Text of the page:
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This article in SSSAJ

  1. Vol. 71 No. 6, p. 1796-1806
     
    Received: Aug 30, 2006


    * Corresponding author(s): carl.bolster@ars.usda.gov
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doi:10.2136/sssaj2006.0304

On the Use of Linearized Langmuir Equations

  1. Carl H. Bolster *a and
  2. George M. Hornbergerb
  1. a USDA-ARS, 230 Bennett Ln., Bowling Green, KY 42104
    b Dep. of Environmental Sciences, Univ. of Virginia, Charlottesville, VA 22903

Abstract

One of the most commonly used models for describing solute sorption to soils is the Langmuir model. Because the Langmuir model is nonlinear, fitting the model to sorption data requires that the model be solved iteratively using an optimization program. To avoid the use of optimization programs, a linearized version of the Langmuir model is often used so that model parameters can be obtained by linear regression. Although the linear and nonlinear Langmuir equations are mathematically equivalent, there are several limitations to using linearized Langmuir equations. We examined the limitations of using linearized Langmuir equations by fitting P sorption data collected on eight different soils with four linearized versions of the Langmuir equation and comparing goodness-of-fit measures and fitted parameter values with those obtained with the nonlinear Langmuir equation. We then fit the sorption data with two modified versions of the Langmuir model and assessed whether the fits were statistically superior to the original Langmuir equation. Our results demonstrate that the use of linearized Langmuir equations needlessly limits the ability to model sorption data with good accuracy. To encourage the testing of additional nonlinear sorption models, we have made available an easily used Microsoft Excel spreadsheet (ars.usda.gov/msa/awmru/bolster/Sorption_spreadsheets) capable of generating best-fit parameters and their standard errors and confidence intervals, correlations between fitted parameters, and goodness-of-fit measures. The results of our study should promote more critical evaluation of model fits to sorption data and encourage the testing of more sophisticated sorption models.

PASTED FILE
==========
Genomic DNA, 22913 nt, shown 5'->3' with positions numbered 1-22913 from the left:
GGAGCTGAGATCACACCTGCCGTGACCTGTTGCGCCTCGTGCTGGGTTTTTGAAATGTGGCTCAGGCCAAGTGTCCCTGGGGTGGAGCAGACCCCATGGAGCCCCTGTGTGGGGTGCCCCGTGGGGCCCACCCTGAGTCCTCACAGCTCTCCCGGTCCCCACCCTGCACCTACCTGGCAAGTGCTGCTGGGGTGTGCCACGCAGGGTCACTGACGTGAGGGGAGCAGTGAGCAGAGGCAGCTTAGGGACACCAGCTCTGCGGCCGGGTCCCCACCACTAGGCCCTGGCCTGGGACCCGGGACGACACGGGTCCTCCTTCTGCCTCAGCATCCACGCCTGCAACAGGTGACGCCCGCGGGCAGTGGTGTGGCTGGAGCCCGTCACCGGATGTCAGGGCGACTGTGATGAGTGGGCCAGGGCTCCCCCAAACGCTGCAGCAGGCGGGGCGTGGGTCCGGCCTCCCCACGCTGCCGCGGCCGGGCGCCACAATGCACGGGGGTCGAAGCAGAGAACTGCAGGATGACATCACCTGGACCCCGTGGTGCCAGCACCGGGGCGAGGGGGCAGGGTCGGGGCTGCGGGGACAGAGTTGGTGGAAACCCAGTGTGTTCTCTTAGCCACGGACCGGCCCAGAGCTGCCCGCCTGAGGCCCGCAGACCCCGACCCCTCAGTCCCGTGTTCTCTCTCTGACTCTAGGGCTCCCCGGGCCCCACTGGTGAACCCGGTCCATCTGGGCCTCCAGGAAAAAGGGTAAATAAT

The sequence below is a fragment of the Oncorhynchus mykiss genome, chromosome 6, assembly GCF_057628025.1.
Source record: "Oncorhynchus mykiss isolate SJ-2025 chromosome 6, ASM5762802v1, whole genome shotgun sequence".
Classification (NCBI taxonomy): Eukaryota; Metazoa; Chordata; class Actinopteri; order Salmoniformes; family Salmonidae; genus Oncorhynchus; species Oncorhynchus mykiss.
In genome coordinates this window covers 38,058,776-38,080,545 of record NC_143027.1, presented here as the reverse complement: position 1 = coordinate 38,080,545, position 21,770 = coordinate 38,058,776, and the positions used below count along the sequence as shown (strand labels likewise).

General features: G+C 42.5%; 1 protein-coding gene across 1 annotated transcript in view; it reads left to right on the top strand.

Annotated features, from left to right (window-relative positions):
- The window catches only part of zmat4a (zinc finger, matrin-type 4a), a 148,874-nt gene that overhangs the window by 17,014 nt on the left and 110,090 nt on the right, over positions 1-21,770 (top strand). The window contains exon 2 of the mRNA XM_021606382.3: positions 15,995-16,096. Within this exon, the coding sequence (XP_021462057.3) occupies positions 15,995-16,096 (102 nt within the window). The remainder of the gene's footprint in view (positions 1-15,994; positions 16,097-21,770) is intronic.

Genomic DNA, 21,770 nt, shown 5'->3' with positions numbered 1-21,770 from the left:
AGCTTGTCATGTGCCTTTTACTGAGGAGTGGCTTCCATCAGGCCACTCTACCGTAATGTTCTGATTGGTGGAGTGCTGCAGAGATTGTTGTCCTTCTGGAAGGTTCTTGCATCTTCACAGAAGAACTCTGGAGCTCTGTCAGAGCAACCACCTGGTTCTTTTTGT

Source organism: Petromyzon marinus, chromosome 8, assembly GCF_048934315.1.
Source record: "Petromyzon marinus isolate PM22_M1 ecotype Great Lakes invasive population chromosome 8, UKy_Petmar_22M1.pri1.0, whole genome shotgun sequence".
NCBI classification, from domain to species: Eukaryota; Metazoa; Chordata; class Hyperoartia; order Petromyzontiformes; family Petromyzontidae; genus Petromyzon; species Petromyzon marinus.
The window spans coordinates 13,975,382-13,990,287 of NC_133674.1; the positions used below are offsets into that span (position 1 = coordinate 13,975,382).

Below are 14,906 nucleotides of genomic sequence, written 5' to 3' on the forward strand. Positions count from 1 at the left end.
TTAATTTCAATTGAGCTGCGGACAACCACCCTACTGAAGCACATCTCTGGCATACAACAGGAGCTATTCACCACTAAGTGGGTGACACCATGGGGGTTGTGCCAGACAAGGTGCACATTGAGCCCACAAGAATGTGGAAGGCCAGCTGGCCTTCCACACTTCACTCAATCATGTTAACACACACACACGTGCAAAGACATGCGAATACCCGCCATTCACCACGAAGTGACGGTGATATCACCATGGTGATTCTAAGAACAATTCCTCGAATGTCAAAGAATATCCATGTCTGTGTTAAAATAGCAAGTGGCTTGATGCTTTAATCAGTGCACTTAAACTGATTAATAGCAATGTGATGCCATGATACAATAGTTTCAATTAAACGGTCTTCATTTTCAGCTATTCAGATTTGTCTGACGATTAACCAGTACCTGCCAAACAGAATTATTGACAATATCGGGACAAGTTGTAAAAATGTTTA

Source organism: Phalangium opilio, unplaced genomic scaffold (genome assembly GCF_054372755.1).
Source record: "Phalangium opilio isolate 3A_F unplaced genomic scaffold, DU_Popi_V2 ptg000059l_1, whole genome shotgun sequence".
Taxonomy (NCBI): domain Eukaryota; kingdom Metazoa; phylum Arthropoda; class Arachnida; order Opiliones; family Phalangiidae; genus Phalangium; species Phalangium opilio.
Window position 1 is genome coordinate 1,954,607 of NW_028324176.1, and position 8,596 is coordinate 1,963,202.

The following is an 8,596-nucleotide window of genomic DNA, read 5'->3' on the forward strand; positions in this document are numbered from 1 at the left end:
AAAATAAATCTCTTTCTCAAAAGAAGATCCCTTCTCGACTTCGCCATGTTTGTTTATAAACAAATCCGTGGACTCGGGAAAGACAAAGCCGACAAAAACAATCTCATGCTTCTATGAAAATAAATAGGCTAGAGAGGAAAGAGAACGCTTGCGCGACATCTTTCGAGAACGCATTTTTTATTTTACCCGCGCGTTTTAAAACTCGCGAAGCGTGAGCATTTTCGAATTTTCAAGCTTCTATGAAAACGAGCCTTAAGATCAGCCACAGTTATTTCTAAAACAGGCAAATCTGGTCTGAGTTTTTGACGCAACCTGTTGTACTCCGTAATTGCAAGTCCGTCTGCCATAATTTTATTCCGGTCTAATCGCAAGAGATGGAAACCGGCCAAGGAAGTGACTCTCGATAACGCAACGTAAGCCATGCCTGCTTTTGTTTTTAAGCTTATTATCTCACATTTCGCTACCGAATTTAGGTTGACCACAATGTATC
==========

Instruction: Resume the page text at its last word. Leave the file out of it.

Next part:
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Copyright © 2007. Soil Science SocietySoil Science Society of America